*You are still a devoted vegetarian.

We love you Sweetpea!

Tuesday, April 08, 2008

Stuff Lesbians Like #6: Blogs about Stuff Lesbians Like

Or maybe not.

It looks like I may have ruffled a few bloggers over at the original Stuff Lesbians Like blog.

My apologies.

The copy-cat site (from Stuff White People Like) was too attractive to me to ignore as I so enjoy making fun of my own and I didn't do a Google search for other sites before my first post. Alas.

To all those readers out there (all 5 of you!) know that I defer to Grace on the Spot as the Purveyor of Knowledge of All Things Lesbian and that my contributions here are simply in the spirit of having fun.

Sunday, April 06, 2008

Stuff Lesbians Like #5: Keens

Then there's that joke about only wearing comfortable shoes. . . . Keens offer comfort AND style and are a necessary element of any good lesbian's wardrobe.

My own story about wearing comfortable shoes is from a colleague and friend of mine. At the interview for my current job I practically harassed an African man in the group of interviewers about how he perceived life in the small Midwest town in which the university was located. I guess I was just trying to get a feel for how a minority dealt with the life that the city offered. The (now) colleague/friend of mine told me later that he recognized immediately what I was doing and brought this up to the department later during their discussion of the candidates. He worried that I wouldn't want to live in the small town as a lesbian. The rest of the department was appalled that he would make such an assumption. He replied something to the effect that he was certain of my sexuality/sexual-orientation because of my 'comfortable shoes' in the interview!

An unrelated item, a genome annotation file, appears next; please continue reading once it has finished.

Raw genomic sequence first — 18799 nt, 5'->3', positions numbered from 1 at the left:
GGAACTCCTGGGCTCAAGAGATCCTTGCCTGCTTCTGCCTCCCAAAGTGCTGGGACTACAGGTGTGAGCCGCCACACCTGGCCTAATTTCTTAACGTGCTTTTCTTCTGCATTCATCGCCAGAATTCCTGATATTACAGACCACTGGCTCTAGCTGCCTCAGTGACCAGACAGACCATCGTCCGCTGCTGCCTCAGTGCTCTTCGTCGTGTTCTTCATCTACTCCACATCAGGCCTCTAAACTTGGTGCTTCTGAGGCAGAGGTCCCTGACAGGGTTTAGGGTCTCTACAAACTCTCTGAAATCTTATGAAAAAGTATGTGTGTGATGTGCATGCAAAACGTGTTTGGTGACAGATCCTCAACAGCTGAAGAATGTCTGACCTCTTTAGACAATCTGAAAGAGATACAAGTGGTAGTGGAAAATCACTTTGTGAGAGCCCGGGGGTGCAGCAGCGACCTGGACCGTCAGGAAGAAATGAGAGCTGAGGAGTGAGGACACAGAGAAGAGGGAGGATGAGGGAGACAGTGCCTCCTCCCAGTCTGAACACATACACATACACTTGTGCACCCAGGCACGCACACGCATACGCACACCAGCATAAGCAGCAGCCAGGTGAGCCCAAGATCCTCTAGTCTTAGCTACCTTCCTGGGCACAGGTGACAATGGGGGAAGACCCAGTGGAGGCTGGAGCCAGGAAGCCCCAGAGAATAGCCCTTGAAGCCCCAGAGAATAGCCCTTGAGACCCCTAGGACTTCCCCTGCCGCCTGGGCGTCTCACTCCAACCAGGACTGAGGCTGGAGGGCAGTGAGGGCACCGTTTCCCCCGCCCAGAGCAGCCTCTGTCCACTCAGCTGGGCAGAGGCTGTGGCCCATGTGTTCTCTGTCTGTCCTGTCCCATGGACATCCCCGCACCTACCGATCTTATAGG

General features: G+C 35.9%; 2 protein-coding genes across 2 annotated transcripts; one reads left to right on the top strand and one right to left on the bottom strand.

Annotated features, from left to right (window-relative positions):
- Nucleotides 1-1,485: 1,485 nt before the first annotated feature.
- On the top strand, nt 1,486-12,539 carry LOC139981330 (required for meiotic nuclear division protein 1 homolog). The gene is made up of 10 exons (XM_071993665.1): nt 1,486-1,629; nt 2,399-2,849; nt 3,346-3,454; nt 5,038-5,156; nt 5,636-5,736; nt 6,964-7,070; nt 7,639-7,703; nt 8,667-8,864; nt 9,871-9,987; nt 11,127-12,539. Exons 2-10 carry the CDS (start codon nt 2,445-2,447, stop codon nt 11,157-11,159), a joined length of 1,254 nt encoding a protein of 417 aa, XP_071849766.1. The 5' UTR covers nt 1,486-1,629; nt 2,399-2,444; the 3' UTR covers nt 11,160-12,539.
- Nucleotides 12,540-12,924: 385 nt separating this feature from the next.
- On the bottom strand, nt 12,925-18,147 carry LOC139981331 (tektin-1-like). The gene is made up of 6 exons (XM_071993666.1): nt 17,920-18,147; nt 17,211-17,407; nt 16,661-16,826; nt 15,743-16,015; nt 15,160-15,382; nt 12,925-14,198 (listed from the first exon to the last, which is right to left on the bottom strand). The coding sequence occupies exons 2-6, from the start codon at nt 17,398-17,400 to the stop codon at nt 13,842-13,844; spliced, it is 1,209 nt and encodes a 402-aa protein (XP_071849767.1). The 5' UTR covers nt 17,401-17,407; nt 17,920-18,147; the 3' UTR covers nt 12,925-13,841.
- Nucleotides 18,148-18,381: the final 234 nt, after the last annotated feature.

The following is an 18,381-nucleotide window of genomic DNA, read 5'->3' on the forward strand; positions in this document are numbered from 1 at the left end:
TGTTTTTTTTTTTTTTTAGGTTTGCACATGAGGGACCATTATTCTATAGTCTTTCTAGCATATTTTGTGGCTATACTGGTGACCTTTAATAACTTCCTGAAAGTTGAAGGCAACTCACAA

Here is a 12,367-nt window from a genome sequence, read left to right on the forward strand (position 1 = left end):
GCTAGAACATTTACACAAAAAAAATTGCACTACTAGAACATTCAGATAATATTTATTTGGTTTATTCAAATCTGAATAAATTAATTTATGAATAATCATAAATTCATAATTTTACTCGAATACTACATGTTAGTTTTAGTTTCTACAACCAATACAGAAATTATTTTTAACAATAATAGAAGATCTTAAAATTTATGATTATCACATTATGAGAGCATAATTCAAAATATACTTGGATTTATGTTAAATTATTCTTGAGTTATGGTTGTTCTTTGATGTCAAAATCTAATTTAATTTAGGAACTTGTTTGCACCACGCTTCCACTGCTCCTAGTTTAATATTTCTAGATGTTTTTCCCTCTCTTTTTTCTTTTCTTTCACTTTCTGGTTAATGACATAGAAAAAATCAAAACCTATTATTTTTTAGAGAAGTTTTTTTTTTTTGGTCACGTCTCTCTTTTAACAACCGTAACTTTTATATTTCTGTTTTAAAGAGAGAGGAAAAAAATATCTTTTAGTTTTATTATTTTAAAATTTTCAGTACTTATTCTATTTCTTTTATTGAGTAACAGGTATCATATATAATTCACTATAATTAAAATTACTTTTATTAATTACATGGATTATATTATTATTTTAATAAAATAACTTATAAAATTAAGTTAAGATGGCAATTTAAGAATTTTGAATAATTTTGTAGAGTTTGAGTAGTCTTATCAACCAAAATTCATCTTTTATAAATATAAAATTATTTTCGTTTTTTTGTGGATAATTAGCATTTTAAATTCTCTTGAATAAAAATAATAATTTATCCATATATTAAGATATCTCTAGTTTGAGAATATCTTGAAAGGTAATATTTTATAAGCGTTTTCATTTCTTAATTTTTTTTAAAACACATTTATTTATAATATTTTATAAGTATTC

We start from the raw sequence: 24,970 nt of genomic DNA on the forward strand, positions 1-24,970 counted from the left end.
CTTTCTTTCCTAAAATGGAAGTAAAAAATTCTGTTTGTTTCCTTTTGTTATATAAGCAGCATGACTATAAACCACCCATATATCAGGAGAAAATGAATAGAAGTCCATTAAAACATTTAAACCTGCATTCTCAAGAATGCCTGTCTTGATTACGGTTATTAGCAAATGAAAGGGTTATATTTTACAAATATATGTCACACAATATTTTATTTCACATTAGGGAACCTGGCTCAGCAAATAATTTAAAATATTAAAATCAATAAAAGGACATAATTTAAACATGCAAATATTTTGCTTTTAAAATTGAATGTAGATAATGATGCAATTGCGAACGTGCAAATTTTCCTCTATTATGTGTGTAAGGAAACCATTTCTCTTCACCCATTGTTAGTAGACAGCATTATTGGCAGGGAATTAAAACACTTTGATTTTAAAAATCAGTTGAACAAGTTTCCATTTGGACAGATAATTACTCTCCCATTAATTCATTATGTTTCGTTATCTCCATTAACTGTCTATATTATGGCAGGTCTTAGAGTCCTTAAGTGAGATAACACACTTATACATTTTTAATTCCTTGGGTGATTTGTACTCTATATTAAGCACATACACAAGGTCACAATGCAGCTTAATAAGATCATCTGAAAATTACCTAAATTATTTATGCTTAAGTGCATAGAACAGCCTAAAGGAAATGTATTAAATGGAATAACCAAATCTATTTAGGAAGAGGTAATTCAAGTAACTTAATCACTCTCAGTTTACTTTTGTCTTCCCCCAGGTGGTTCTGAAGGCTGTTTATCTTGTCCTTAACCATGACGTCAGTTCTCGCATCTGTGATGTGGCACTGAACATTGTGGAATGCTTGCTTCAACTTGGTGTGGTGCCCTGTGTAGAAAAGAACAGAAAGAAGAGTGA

By the way, they were not, in fact, Keens.

Friday, April 04, 2008

Part Time Professor

And full-time friend.
The monkey OFF my back is my latest trend....

So they approved of my part-time proposal (one semester per year) (continguent of course on some funding)!

Stuff Lesbians Like #4: Shopping for Sperm Online

Ever heard that saying "women need men like fish need bicycles"?

Well, now you're just a click away from having sperm delivered to your door (or your clinic's door), no mess, no fuss, no wetspots.

Despite the fact that national surveys like the General Social Survey (GSS) report that GLBT people are just as likely to have children as their heterosexual counterparts (mainly through dissolved marriages), the phenomenon coined the "Lesbian Baby Boom" is relatively new, perhaps only 15 or 20 years old(Arnup 1998, and later expanded upon by Tulchinsky, 1999 and Patterson, 1995).